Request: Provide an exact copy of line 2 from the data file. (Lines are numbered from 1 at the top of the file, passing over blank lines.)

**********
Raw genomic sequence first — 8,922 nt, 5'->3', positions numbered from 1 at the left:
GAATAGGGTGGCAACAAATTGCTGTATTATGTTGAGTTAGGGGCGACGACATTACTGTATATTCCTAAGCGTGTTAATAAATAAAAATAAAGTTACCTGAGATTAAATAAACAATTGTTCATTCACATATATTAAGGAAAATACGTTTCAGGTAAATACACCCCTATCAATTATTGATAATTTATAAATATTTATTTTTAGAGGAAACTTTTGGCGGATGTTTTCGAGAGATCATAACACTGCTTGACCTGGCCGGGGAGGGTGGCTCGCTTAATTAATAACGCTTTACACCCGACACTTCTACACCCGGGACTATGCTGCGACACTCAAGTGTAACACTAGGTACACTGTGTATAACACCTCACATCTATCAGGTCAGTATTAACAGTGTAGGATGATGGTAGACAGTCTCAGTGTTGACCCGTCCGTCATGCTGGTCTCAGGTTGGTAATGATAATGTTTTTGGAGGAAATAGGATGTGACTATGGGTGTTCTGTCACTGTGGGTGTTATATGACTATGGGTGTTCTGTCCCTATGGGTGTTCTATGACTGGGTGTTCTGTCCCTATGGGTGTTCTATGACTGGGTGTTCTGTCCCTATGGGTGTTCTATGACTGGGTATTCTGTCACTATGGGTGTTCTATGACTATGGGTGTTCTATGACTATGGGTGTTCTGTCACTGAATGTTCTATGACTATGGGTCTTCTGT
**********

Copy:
GAATAGGGTGGCAACAAATTGCTGTATTATGTTGAGTTAGGGGCGACGACATTACTGTATATTCCTAAGCGTGTTAATAAATAAAAATAAAGTTACCTGAGATTAAATAAACAATTGTTCATTCACATATATTAAGGAAAATACGTTTCAGGTAAATACACCCCTATCAATTATTGATAATTTATAAATATTTATTTTTAGAGGAAACTTTTGGCGGATGTTTTCGAGAGATCATAACACTGCTTGACCTGGCCGGGGAGGGTGGCTCGCTTAATTAATAACGCTTTACACCCGACACTTCTACACCCGGGACTATGCTGCGACACTCAAGTGTAACACTAGGTACACTGTGTATAACACCTCACATCTATCAGGTCAGTATTAACAGTGTAGGATGATGGTAGACAGTCTCAGTGTTGACCCGTCCGTCATGCTGGTCTCAGGTTGGTAATGATAATGTTTTTGGAGGAAATAGGATGTGACTATGGGTGTTCTGTCACTGTGGGTGTTATATGACTATGGGTGTTCTGTCCCTATGGGTGTTCTATGACTGGGTGTTCTGTCCCTATGGGTGTTCTATGACTGGGTGTTCTGTCCCTATGGGTGTTCTATGACTGGGTATTCTGTCACTATGGGTGTTCTATGACTATGGGTGTTCTATGACTATGGGTGTTCTGTCACTGAATGTTCTATGACTATGGGTCTTCTGT